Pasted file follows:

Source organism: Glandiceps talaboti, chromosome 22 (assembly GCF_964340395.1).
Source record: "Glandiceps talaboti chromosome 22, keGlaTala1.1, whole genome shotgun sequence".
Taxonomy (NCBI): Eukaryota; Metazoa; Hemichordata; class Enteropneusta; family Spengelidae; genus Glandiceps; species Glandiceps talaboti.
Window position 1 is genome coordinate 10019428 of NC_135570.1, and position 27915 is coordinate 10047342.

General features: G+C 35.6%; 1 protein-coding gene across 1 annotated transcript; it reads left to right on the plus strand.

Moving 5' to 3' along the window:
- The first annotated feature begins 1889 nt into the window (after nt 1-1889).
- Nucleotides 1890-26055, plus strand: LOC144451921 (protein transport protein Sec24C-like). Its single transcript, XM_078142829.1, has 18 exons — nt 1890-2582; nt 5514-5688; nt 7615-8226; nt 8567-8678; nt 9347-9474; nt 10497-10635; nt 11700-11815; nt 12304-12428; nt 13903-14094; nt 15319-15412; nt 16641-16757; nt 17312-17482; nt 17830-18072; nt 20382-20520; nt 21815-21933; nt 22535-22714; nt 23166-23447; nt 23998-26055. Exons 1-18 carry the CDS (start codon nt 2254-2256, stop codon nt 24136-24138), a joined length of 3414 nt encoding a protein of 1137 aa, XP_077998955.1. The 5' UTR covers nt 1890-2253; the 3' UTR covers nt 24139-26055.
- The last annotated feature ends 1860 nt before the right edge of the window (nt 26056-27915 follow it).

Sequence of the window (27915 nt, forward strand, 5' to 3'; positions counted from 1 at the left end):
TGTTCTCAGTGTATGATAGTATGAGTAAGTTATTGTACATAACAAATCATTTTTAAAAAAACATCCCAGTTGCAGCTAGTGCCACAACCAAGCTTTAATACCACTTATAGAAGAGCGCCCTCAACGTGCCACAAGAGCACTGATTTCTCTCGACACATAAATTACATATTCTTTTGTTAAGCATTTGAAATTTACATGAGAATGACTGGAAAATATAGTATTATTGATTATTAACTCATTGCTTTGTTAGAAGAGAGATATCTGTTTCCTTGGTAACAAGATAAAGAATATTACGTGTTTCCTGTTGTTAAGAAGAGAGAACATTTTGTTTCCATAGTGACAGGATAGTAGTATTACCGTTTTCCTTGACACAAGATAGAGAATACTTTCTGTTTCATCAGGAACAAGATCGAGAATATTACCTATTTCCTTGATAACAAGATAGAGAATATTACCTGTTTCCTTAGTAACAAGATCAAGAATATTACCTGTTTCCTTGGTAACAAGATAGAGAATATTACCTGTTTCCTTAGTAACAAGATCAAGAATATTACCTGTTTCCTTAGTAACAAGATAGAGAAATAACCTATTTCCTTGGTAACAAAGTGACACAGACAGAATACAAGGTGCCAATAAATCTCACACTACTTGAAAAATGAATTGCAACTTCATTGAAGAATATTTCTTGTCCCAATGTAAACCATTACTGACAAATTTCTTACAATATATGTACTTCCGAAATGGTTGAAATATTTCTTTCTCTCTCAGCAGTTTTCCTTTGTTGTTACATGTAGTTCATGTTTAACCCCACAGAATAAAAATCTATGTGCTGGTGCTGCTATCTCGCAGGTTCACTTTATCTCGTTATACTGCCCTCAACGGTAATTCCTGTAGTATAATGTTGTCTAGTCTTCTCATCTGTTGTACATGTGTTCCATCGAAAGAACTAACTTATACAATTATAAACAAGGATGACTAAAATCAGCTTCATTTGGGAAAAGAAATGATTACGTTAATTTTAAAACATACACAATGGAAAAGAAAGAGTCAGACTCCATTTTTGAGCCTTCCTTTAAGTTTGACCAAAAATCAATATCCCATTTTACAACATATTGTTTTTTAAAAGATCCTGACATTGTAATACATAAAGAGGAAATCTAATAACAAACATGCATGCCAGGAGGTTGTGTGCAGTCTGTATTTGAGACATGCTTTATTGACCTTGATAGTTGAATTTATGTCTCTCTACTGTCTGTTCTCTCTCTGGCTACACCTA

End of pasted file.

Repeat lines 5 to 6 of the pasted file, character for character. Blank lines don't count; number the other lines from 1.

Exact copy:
General features: G+C 35.6%; 1 protein-coding gene across 1 annotated transcript; it reads left to right on the plus strand.

Moving 5' to 3' along the window: